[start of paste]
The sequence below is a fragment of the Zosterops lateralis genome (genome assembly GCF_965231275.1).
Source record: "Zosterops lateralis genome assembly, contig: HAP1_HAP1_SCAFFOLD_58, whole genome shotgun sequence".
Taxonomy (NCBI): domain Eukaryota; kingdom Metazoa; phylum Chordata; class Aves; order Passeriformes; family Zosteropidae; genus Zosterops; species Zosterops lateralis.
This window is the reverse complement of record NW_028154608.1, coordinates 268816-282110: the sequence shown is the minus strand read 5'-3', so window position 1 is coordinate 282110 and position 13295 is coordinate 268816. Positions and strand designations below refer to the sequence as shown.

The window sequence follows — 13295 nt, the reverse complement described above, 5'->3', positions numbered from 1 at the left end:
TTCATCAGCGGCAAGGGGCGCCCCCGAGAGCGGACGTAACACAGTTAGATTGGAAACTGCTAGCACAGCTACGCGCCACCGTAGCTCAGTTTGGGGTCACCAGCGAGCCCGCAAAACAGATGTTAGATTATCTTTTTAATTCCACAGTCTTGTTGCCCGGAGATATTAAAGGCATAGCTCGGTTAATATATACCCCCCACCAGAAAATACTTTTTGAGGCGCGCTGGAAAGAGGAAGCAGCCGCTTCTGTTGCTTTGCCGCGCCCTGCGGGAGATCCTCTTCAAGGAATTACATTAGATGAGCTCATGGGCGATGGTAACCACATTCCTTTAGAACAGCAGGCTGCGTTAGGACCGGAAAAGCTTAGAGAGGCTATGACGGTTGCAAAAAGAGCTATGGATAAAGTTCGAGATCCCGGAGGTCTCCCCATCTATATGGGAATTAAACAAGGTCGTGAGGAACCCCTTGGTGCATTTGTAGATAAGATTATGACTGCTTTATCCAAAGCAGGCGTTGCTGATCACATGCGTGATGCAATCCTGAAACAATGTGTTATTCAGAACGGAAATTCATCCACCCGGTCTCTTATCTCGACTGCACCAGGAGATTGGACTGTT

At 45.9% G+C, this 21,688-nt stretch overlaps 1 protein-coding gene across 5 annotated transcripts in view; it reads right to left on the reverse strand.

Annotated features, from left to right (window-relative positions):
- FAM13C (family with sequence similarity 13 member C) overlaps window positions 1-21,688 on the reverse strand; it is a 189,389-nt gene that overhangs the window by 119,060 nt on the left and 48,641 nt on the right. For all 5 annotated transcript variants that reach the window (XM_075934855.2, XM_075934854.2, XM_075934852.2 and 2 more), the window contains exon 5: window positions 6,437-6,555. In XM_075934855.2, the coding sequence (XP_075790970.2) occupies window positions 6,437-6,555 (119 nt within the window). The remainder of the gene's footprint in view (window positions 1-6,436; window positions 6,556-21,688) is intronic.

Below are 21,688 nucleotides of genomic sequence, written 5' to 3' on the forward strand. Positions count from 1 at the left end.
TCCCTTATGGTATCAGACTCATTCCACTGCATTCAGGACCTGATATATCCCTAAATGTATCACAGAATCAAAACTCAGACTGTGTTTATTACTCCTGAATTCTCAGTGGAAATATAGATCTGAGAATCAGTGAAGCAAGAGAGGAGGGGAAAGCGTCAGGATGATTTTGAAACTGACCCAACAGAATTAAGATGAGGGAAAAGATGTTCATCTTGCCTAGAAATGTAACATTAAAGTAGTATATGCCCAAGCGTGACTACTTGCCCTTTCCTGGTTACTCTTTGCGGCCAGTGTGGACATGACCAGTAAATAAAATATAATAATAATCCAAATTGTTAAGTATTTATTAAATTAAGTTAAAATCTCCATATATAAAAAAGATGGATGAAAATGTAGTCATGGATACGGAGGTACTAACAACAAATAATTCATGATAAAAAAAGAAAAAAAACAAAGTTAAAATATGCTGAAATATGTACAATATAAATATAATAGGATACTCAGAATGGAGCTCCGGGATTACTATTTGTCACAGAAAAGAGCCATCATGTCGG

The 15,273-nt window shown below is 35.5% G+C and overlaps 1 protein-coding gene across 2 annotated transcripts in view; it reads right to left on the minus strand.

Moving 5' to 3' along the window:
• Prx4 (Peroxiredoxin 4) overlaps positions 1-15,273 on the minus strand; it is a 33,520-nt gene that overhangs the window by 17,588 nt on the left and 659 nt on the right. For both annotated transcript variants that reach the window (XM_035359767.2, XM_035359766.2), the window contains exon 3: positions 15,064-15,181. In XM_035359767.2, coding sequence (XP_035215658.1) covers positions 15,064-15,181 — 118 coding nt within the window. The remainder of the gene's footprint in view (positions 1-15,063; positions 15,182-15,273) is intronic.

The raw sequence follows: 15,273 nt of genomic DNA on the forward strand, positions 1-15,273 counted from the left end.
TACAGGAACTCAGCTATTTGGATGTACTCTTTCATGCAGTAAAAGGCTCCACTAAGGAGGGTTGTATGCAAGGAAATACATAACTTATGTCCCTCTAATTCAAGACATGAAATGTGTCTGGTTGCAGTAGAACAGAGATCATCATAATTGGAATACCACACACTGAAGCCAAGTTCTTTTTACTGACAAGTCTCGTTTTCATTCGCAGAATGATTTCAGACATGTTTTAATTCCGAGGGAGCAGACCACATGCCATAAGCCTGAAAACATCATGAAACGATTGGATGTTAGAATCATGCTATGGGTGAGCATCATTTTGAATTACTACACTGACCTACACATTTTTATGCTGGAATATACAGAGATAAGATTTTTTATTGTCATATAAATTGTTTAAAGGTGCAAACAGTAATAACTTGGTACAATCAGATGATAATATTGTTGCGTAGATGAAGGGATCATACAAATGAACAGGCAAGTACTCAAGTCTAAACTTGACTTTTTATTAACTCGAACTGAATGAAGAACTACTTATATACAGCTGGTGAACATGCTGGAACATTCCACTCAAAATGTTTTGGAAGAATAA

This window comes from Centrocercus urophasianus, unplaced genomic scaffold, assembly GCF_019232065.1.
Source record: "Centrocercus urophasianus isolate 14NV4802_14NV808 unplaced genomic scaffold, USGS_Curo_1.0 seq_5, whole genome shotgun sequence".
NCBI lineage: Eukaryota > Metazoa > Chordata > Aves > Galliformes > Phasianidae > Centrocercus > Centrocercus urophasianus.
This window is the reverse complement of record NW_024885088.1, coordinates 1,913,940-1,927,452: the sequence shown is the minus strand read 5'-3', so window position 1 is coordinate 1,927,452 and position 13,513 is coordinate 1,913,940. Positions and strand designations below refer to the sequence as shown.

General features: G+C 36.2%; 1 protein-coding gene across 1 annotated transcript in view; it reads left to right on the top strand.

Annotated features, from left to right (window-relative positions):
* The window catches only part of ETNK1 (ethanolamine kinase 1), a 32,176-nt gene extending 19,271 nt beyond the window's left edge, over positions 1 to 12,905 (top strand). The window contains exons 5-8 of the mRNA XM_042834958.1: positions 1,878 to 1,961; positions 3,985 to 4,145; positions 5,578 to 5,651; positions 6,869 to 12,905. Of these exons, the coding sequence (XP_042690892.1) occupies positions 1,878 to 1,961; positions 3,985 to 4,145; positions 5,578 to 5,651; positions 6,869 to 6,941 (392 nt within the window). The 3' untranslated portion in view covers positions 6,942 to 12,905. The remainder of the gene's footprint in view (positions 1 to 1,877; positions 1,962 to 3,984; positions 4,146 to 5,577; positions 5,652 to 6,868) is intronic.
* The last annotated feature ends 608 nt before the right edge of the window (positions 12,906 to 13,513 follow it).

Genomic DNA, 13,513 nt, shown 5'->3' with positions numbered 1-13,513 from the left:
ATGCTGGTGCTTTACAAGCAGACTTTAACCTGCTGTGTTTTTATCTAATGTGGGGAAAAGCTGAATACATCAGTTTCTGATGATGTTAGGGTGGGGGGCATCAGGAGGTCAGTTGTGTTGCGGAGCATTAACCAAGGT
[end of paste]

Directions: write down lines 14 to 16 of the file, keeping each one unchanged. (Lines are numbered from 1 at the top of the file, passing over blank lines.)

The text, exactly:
• Prx4 (Peroxiredoxin 4) overlaps positions 1-15,273 on the minus strand; it is a 33,520-nt gene that overhangs the window by 17,588 nt on the left and 659 nt on the right. For both annotated transcript variants that reach the window (XM_035359767.2, XM_035359766.2), the window contains exon 3: positions 15,064-15,181. In XM_035359767.2, coding sequence (XP_035215658.1) covers positions 15,064-15,181 — 118 coding nt within the window. The remainder of the gene's footprint in view (positions 1-15,063; positions 15,182-15,273) is intronic.

The raw sequence follows: 15,273 nt of genomic DNA on the forward strand, positions 1-15,273 counted from the left end.
TACAGGAACTCAGCTATTTGGATGTACTCTTTCATGCAGTAAAAGGCTCCACTAAGGAGGGTTGTATGCAAGGAAATACATAACTTATGTCCCTCTAATTCAAGACATGAAATGTGTCTGGTTGCAGTAGAACAGAGATCATCATAATTGGAATACCACACACTGAAGCCAAGTTCTTTTTACTGACAAGTCTCGTTTTCATTCGCAGAATGATTTCAGACATGTTTTAATTCCGAGGGAGCAGACCACATGCCATAAGCCTGAAAACATCATGAAACGATTGGATGTTAGAATCATGCTATGGGTGAGCATCATTTTGAATTACTACACTGACCTACACATTTTTATGCTGGAATATACAGAGATAAGATTTTTTATTGTCATATAAATTGTTTAAAGGTGCAAACAGTAATAACTTGGTACAATCAGATGATAATATTGTTGCGTAGATGAAGGGATCATACAAATGAACAGGCAAGTACTCAAGTCTAAACTTGACTTTTTATTAACTCGAACTGAATGAAGAACTACTTATATACAGCTGGTGAACATGCTGGAACATTCCACTCAAAATGTTTTGGAAGAATAA